By Barani Krishnan
Investing.com – A spate of bearish triggers on Yemen, Iran and Chinese equities downed any hopes of a rebound in oil on Friday, setting up for its biggest weekly decline in more than two months.
It was a remarkable reversal for a market that only last Friday had its biggest weekly gain since mid-June.
settled down 50 cents, or 0.9%, at $55.91 per barrel.
settled down 83 cents, or 1.3%, at $61.91
For the week, WTI was down 3.8%, its most since the week to July 14. lost 3.7% on the week, its sharpest weekly drop since the week ended Aug 4.
The market flipped earlier in the week after Saudi Arabia announced its oil production was back up and fully running from the Sept. 14 attack on its energy infrastructure, much faster than expected. What’s more, Riyadh also said it had an output capacity of more than 11 million barrels per day now, higher than before the attack.
Oil bears tightened their grip on the market on Friday after reports suggesting that Saudi Arabia would agree to a ceasefire in Yemen, where it has been fighting anti-government rebels for the last four years.
Peace in Yemen, the focal point of Middle East tensions that have drawn even more attention in recent years than the Palestinian-Israel conflct, could result in much less war risk premium for oil, pushing crude prices even lower.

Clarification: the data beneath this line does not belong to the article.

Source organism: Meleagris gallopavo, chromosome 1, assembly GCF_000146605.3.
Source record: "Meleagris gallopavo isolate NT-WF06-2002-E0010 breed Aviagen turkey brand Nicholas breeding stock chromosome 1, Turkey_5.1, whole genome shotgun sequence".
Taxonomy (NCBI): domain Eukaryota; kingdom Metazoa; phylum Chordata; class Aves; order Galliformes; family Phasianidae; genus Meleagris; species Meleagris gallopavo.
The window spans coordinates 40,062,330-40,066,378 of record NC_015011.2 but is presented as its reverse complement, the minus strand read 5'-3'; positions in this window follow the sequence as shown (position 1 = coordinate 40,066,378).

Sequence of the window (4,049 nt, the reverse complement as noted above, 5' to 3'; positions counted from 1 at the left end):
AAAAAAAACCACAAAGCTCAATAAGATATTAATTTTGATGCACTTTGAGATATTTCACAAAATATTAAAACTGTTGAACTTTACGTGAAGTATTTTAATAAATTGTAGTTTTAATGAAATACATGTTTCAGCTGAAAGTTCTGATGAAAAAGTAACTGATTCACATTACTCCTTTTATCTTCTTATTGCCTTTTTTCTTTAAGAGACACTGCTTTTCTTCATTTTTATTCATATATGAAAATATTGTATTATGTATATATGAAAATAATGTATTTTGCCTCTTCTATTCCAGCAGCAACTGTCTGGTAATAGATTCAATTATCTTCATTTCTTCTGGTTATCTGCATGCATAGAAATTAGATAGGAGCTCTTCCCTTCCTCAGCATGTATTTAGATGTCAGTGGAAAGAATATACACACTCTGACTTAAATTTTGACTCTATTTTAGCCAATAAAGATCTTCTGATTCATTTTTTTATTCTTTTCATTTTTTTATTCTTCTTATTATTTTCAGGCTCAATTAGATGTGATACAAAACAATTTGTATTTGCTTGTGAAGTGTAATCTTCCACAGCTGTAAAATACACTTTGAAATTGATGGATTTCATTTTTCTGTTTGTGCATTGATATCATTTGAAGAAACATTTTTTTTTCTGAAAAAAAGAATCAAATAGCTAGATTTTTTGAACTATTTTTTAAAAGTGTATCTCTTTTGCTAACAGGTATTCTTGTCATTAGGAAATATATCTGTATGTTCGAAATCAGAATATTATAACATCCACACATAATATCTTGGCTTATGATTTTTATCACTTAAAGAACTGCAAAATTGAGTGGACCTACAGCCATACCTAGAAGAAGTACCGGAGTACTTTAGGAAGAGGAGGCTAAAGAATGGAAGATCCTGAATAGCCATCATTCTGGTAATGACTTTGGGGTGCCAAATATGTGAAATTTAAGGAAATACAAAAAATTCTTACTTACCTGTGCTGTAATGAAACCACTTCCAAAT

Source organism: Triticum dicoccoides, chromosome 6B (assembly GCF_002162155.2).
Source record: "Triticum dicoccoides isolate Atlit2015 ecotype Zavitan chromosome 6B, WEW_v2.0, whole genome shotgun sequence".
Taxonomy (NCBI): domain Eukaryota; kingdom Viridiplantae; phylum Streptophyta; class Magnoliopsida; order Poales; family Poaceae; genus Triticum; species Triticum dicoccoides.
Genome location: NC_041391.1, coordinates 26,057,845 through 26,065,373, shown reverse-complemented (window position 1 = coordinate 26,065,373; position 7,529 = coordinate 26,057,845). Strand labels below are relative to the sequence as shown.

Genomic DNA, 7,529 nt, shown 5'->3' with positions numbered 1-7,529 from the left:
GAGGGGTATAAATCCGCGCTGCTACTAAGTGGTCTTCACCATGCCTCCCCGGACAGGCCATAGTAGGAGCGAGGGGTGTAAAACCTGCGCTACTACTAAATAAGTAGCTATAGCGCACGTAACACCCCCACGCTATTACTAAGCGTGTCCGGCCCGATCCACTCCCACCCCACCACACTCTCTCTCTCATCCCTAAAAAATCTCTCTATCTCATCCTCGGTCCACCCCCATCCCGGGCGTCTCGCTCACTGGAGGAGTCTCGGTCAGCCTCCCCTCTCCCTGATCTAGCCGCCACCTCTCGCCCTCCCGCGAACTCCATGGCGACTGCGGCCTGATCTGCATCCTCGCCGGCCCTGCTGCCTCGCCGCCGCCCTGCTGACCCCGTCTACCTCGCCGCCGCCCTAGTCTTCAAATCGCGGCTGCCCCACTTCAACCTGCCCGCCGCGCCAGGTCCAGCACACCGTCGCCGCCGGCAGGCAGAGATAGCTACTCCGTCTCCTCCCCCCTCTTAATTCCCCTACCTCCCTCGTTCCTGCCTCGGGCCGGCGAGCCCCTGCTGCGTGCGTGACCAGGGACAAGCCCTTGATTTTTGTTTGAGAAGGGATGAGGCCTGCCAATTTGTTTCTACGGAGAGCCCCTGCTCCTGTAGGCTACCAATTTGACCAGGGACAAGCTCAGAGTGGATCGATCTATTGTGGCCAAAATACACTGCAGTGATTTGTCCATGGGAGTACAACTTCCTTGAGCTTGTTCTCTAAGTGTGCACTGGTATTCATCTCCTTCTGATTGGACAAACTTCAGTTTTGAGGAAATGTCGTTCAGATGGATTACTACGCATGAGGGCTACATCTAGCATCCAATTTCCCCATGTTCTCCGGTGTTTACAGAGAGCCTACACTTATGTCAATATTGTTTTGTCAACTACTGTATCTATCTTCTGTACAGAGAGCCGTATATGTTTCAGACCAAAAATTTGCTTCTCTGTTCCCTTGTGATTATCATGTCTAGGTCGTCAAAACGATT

Hot on the heels of the Yemen development were Iranian President Hassan Rouhani’s remarks to Reuters that U.S. President Donald Trump had offered to lift all sanctions on Iran in return for talks. Trump tweeted later that he had agreed to no such thing.
But crude prices remained down anyway as the idea of Iran being allowed to freely export its oil leaves the market vulnerable to additional supplies for which it isn’t immediately prepared.
Iran said in May that it intends to produce at least 1.5 million bpd of crude if it is to enter a new nuclear deal with the United States and other world powers to end the sanctions on its oil. Prior to the sanctions, which came into force in November 2018, Iranian oil exports peaked at about 2.8 million bpd.
Aside from recurring production, the Islamic Republic also has millions of barrels of readily stored oil in bonded warehouses in China or floating offshore that could end up in short order on the global market.
Adding to oil’s weight on Friday was a Bloomberg report that the White House is considering ways to limit investor portfolio flows into China.
The stock market tumbled into the red Friday after the report.
The U.S. government was also considering de-listing Chinese companies from local exchanges and examining limits on Chinese companies included in stock indexes that are managed by American firms, Bloomberg reported.
The report came as officials from the two countries were set to return to trade negotiations on Oct. 10. The White House did not immediately respond to the report.
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